Home is behind, the world ahead,
and there are many paths to tread
through shadows to the edge of night,
until the stars are all alight.
J. R. R. Tolkien, Lord of the Rings
Let’s dive right in to planning my epic. I’ll break it up into a few posts to keep them shorter and more manageable; the divisions are arbitrary.
Digressions are the first I’ll consider because they’re structural. Epics are often characterized by digressions from the main story, either because a character takes up pages and pages to discuss their backstory or because the protagonists get lost or are tempted to stray from the course. Way back, when I made the quiz for this, Leah responded to the prompt about digressions, noting that she was sorely tempted to overlook opportunities to help others when they varied from what she thought was the bigger picture or narrative. I suggested in the comments of her post that epics probably wouldn’t suit her, then, but an anti-epic might, where the real crux of the story was in the digressions, not what at first appeared to be the main arc. It would be worth considering how to structure such a story, though; the climax would be pretty anti-climactic if it became clear it was no longer the point, right? Perhaps it might be more accurate to say that the quest the protagonist thought she was on might not be the quest she needed to be on, and so what at first seem like digressions turn out to be the main direction of the narrative, and attempts to turn back to the main narrative turn out to be digressions. But as compelling as such a story sounds, that idea is in response to what Leah said, not what I might want to say. Instead, I would use digressions to talk about other people’s stories. Structurally, they would be a way of breaking out of the protagonist’s way of looking at the world; other characters would divert him or ask him for help, and in these encounters he would have to acknowledge that they exist and are different from him. He would be changed by these encounters, so that as he moved back to his quest he’d be better equipped to deal with it. I’m a little bit worried about the implication that you should help others because you’re better for it yourself, but I’ll let that rest for now: that sort of issue is always a problem in fiction.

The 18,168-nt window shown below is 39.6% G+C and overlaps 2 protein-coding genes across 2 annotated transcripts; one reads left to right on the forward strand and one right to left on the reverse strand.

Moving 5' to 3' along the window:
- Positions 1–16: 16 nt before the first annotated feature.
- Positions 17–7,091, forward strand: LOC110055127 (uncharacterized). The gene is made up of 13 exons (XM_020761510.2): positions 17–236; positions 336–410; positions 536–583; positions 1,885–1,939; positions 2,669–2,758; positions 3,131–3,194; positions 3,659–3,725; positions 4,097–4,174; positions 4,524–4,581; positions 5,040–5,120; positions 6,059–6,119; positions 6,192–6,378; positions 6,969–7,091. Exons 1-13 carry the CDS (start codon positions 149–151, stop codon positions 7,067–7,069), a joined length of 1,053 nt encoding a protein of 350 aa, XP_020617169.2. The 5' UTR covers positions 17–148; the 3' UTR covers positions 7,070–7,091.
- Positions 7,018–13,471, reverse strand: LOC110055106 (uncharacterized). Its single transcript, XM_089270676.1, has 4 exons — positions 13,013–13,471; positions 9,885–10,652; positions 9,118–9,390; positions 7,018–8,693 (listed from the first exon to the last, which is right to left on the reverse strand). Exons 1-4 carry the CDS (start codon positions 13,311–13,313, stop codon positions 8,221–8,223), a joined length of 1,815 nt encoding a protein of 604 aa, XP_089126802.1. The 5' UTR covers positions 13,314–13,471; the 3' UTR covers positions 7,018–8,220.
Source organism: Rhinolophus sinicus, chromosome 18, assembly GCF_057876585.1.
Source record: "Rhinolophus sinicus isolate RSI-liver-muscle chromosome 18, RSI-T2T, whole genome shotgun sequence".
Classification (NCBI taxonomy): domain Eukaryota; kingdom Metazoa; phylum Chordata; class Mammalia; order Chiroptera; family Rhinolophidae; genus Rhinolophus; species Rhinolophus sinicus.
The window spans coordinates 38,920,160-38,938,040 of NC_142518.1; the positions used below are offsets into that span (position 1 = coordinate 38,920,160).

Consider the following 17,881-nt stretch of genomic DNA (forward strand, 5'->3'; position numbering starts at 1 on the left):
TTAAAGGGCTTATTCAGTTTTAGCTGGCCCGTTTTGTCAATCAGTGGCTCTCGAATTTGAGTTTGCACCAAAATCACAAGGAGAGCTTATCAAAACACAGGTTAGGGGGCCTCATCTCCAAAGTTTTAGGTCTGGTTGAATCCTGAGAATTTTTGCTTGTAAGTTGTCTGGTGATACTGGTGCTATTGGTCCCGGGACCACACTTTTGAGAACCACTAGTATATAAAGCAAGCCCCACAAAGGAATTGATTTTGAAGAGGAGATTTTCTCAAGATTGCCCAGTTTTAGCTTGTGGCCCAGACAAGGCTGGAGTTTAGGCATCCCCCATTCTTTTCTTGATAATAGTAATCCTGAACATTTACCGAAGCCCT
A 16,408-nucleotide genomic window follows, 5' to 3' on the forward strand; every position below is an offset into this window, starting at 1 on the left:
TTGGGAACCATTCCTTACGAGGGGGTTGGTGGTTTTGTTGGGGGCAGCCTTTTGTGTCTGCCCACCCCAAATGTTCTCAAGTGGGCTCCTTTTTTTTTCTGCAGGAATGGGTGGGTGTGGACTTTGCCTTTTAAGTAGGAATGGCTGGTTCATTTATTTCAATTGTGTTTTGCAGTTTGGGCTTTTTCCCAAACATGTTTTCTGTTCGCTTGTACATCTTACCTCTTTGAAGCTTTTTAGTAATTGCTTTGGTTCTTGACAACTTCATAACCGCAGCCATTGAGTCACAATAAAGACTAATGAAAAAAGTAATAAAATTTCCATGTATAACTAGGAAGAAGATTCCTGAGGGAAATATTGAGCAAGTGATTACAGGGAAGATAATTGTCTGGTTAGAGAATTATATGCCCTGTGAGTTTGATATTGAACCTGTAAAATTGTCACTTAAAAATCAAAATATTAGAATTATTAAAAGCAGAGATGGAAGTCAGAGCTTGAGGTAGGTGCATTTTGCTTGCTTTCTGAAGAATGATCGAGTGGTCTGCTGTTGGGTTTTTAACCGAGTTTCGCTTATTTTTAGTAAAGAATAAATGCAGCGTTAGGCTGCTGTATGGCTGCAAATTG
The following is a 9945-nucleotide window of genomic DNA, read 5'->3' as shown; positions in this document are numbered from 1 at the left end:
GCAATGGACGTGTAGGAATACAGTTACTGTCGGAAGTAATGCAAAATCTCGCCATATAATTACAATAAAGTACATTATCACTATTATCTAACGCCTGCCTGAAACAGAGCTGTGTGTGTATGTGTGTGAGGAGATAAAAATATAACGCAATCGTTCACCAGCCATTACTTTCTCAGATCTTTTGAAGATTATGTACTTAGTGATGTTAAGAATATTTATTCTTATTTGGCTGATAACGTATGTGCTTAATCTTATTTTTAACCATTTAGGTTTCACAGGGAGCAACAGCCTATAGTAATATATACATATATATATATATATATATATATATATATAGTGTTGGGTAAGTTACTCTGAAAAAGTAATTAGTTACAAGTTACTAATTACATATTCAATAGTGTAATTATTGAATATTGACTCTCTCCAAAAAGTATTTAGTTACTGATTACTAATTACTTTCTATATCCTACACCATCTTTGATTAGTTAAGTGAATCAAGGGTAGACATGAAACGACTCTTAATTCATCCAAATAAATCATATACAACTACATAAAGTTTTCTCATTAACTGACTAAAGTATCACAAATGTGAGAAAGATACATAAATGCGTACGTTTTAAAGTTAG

On to katabasis: one of the more iron-clad conventions, almost all epics involve a descent to the underworld, which describes the journey to this underworld and often describes the underworld itself. This might be a digression or it might be fundamental to the whole story. The katabasis depends a lot on the setting, I think, so it cannot be pinned down before I pick a setting. But whatever the underworld turns out to be, it would be a metaphor for depression; indeed, in a certain setting, it could literally be depression. It could always be both: the protagonist, upon descending to the underworld, might simultaneously develop depression. This reminds me of an idea I had for katabasis before: the underworld to which the protagonist might descend could very well be the world we live in now. There’s precedent for this: our world is supposed to be Fallen. Paradise Lost missed an opportunity there; I agree that Satan’s defeat and plunge makes a catchy opening for the epic, but he could have depicted, in the Original Sin, an entire world in free-fall. Do not get me wrong: I love this world we’re in. But to many people it might well look like the underworld. At any rate: whatever the underworld is, it is a metaphor for depression, and the sorts of ailments in the world to which depression can make one sensitive.